My M&A and equity underwriting experience enables me to help founders think about market sizing, business models, term sheet negotiation for funding and contract negotiations with customers. At the end of the day, founders are solving problems for customers, but they must also put the business on a strong financial path through a combination of sales and raising funding, and my experience enables me to help them with that.

03. Describe a situation with a startup founder or team where you felt like you made a difference.

In last year’s 2020 Techstars Starburst Space cohort, I helped a space technology company, Infinite Composites (ICT), hire a former Naval Submarine Officer in Oklahoma. Other than the ICT team, I do not know anyone in Oklahoma, and prior to Techstars I would not have thought about a Space Technology company being based in Oklahoma. Also, without my knowledge of ICT, I would not have known how to help out a veteran seeking to work in technology back in his home state of Oklahoma. This situation speaks to how important having a strong network is. I am excited to continue to build out my network and leverage it to help founders build and grow their companies.

04. What are you and Managing Director Matt Kozlov looking for in startups for the 2021 class of Techstars LA?

We are looking for teams that sit at the intersection of having the vision to solve an acute problem in a large market, and have the ability to execute on their vision. Big problems and large markets often go hand-in-hand when dealing with venture scalable businesses, but we must ensure that both are in place. We must also assess that the founder and team has enough leadership, determination, and grit to grow the company into a venture-scalable business.

We are also looking for startups that can leverage the best attributes of the LA innovation ecosystem. From frontier technology, to healthcare and media/entertainment, LA has a lot to offer, and we think it is prudent to select a class that can best benefit from LA’s strengths. I must say that means we can invest in almost any kind of startup because the LA economy is so diverse.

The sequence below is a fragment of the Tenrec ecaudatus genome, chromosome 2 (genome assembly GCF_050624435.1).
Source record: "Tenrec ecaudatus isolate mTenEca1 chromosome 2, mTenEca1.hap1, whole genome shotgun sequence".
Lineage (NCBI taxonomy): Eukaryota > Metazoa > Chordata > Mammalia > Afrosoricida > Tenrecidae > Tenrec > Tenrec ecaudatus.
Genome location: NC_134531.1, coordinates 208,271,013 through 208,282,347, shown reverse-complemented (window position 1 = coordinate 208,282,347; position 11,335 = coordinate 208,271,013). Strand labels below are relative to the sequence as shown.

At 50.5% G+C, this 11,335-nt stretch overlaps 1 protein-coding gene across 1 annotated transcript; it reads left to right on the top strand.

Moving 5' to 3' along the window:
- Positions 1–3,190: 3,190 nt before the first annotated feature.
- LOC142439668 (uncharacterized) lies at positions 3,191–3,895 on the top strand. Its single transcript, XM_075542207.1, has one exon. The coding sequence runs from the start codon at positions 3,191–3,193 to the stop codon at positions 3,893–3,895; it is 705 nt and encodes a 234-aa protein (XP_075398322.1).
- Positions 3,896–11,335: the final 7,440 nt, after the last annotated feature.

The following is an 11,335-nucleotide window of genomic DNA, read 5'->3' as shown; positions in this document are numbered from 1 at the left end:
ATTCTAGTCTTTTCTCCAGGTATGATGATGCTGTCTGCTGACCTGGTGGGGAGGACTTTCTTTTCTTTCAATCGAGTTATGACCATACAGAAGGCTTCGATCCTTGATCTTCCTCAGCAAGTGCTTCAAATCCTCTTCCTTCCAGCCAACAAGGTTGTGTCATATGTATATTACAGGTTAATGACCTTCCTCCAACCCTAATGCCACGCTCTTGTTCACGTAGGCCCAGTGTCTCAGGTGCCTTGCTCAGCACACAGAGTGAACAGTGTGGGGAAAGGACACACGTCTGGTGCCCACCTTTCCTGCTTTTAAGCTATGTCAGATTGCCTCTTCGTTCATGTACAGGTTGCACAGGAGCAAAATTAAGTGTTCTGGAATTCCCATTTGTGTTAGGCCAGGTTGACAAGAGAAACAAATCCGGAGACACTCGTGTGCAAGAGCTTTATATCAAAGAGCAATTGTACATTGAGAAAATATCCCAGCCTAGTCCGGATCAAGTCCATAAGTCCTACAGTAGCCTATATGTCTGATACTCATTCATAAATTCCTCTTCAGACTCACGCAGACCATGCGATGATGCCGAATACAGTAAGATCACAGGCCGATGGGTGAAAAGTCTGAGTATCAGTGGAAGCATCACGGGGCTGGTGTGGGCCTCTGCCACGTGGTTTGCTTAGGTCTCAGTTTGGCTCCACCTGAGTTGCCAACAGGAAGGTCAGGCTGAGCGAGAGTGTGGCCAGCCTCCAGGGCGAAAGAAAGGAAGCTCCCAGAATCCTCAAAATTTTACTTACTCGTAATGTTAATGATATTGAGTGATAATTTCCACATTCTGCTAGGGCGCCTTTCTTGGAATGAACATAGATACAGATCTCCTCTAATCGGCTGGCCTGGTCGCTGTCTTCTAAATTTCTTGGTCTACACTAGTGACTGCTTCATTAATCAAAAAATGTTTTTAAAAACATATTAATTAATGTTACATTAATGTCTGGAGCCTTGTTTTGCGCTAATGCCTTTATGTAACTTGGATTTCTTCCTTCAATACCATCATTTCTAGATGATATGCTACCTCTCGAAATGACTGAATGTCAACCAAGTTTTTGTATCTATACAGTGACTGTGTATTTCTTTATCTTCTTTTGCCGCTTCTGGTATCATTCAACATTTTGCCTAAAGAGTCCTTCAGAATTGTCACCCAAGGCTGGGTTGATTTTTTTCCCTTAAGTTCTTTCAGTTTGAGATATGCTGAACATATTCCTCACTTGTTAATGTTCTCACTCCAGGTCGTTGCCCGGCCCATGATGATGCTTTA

05. Why is diversity in VC and the accelerator world important?

Diversity in VC and the accelerator world is important because it leads to better returns, and VC-backed companies can be a part of the solution to solving economic inequality.

As investors we are judged by our ability to invest in companies that generate returns. There is strong statistical evidence that diverse teams consistently outperform non-diverse teams. I want to be clear here: when I say diversity I mean racial diversity, gender diversity, and diversity of thought. Further, there is strong correlation between racial and gender diversity and diversity of thought (please note I did not say causation). Statistically speaking, having a portfolio with little to no diversity will hurt portfolio returns. Accelerators serve as one of the pipelines into venture capital; therefore, it is imperative that accelerators intentionally seek out diversity in the companies they bring into their programs.

Despite clear evidence that diversity is important, VCs often rely on their networks to source deals and are not intentional about diversity. Therefore, we also need diversity amongst the capital allocators, VCs, because it is more likely these VCs will have diverse networks.

Lastly, VC-backed companies represent some of the greatest sources of wealth creation, job creation, and innovation in the modern day economy. Economic inequality is a major detriment to our society and these companies can be a part of the solution to solving this inequality.